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Psychedelic Scavenger Hunt: Using Virtual Reality To Create Invisible Public Art

A new public art project in downtown Miami is piping music into the Metromover. It’s not coming over the loud speaker, but through a new app that’s designed to let people uncover hidden art in the world.

Credit Wilson Sayre / WLRN
Artist Ivan Depeña looks at a virtual sculpture using the Lapse app.

Get on the Metromover at Government Center Station, open an app called “Lapse,” put on some headphones and as you slowly make your way around the circuit, a symphony slowly builds to a rich and textured audio composition. “The Sounds” is one part of Ivan Depeña’s goal to mix art, virtual reality and a twinge of  science fiction.

Credit Ivan Depeña
The virtual sculpture that is revealed.

The app uses your GPS location and certain trigger images in the real world to reveal virtual sculptures, drawings and words; your phone or iPad acts as a sort of decoder.  

In addition to the Metromover project, there are murals around Miami that—interesting as they are on their own--act as a barcode for the app to reveal these virtual elements.

In Museum Park, "The Writing" part of the app has you chasing red dots that hover around the park. When you get close, they open and reveal animated sayings that hang in trees; you can walk around these floating literary sculptures just like you would real ones. It’s easy to forget that as soon as you look away from the screen they’re not actually there.

“I wanted to experience that sort of uncovering and that discovery moment. I think that’s something that’s really integral to the project is this idea of a psychedelic scavenger hunt or walking tour that people take,” says Depeña.

Credit Ivan Depeña
Words hang in the trees at Miami Park. You can walk through and around them, but they don't actually exist in the real world.

A New World School of the Arts graduate, Depeña got his start in the less-regulated public art world of street art. From that, he developed an appreciation of places that are often driven over or walked past without second thought.

“I want people to focus on the nuances of the urban environment, you know, the nooks and the crannies and start to really observe and take note of your surroundings,” says Depeña.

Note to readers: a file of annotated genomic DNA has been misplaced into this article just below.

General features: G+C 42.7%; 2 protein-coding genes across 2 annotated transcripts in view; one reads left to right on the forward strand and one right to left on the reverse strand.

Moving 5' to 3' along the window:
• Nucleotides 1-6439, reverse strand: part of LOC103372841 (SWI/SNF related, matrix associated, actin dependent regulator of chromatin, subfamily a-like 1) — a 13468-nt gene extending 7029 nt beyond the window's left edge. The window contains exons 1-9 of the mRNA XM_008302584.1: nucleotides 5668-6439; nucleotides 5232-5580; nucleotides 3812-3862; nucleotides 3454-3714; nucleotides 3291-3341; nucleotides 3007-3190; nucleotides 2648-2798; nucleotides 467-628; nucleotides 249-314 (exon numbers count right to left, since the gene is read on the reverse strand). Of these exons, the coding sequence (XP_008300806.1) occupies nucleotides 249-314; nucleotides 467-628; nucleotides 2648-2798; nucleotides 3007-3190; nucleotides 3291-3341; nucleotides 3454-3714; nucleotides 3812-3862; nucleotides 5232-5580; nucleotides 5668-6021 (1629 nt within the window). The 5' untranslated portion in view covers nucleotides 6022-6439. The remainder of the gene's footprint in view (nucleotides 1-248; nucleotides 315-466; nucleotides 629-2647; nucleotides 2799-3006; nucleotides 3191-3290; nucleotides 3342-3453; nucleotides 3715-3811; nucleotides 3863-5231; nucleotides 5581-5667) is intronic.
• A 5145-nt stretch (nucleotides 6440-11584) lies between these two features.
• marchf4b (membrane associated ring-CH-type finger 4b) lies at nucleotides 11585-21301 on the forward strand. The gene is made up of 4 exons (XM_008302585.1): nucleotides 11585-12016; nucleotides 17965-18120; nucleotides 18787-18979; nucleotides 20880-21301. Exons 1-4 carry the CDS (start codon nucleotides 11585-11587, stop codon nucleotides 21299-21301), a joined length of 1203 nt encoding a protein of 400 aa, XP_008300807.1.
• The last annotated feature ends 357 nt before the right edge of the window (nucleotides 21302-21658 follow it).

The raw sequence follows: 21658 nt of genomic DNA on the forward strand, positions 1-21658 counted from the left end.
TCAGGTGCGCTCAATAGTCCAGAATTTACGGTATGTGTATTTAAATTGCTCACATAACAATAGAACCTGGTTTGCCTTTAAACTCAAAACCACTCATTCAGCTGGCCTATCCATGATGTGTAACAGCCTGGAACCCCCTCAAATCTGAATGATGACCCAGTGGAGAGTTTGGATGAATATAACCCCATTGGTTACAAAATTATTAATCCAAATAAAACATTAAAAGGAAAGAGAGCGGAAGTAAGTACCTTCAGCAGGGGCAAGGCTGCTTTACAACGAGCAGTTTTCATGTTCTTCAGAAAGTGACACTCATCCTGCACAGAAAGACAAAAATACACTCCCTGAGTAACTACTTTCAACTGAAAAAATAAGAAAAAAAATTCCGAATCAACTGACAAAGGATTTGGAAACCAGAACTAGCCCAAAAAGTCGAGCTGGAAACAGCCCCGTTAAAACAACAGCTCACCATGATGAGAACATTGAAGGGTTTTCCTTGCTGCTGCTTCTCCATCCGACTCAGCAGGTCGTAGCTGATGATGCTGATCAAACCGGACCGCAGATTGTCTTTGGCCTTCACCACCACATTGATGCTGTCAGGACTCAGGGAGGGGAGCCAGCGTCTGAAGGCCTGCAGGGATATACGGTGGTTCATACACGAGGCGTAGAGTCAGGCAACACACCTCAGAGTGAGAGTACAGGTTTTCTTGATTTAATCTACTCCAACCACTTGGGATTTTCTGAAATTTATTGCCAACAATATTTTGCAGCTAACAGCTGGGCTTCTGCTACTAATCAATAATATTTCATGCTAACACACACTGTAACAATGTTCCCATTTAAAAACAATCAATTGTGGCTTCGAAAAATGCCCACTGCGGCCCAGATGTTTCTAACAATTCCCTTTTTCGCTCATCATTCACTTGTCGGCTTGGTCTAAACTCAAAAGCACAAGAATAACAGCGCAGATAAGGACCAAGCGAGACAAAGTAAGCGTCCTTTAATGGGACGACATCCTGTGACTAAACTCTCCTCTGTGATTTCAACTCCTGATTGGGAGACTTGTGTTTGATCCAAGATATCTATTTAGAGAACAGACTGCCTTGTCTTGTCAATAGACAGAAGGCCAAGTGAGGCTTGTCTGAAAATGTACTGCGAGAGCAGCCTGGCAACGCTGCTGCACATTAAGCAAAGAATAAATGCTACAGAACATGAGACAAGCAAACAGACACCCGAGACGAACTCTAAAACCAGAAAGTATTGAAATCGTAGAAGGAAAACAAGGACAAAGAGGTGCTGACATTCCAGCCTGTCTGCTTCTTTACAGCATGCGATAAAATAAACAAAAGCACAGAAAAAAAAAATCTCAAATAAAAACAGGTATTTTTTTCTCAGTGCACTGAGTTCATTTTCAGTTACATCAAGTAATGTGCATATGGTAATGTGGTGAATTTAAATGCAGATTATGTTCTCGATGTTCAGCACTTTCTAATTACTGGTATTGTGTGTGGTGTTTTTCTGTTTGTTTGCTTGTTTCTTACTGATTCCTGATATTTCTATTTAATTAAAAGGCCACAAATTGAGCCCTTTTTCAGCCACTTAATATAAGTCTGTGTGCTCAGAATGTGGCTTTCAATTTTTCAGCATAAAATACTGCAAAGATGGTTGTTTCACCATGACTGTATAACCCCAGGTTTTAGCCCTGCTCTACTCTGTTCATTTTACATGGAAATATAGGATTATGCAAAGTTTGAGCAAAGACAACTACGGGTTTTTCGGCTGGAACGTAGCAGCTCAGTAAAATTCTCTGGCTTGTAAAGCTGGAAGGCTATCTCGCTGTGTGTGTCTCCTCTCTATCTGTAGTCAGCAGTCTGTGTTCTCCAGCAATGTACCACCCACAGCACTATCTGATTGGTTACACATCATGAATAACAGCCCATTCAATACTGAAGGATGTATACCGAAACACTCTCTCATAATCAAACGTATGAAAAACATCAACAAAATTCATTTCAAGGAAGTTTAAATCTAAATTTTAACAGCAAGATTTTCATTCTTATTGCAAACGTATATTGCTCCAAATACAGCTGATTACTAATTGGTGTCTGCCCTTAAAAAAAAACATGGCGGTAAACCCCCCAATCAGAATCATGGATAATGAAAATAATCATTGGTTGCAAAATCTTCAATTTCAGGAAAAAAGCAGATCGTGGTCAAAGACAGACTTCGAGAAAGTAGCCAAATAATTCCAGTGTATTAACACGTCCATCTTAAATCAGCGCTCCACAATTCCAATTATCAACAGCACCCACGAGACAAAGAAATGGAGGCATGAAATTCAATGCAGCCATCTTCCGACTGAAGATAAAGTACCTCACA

In some ways his work is similar to Geocaching, where people try to find hidden “caches” using GPS coordinates. Rarely is there any sort of prize, just a list of names to add yours to. The idea, though, is that the search takes you to a place you wouldn’t otherwise go. You are rewarded with an amazing view or a nice walk. But Depeña takes it to another level making those prizes these incredible virtual experiences.

Credit Wilson Sayre / WLRN
A new mural goes up in the courtyard in front of History Miami. It acts as a trigger image for another virtual sculpture.

“A lot of people walk around just going from point A to point B. And if you really take a second to let [details of the urban world] in. Even if it’s just for five minutes,” says Depeña, “you can get quite a different experience of the urban landscape.”

One of Depeña’s first attempts at this idea can be found of the ground floor of the Clark Government Center, near the escalators to the County Commission Chambers. In that project, cameras capture the movement of people walking through the lobby. A processor changes the colors and pixelates the image then projects it on the columns that dot the lobby. It’s a way to capture people’s attention, make them realize that there is a space between that point A and point B.

Eventually Depeña says he’d like to expand the Lapse project to incorporate other artists’ work and perhaps place it in in interesting spots Depeña discovered growing up here.

“I wanted to see, basically how this science fiction… can actually be done,” said Depeña, “and how art can be experience through that mechanism.”

The piece is part of Miami-Dade County Department of Cultural Affairs' Art in Public Places program. That program takes a percentage of all construction funds for a county construction project and puts it towards public art. The project also won a grant from the Knight Foundation. Locust Projects also helped support Depeña's project.

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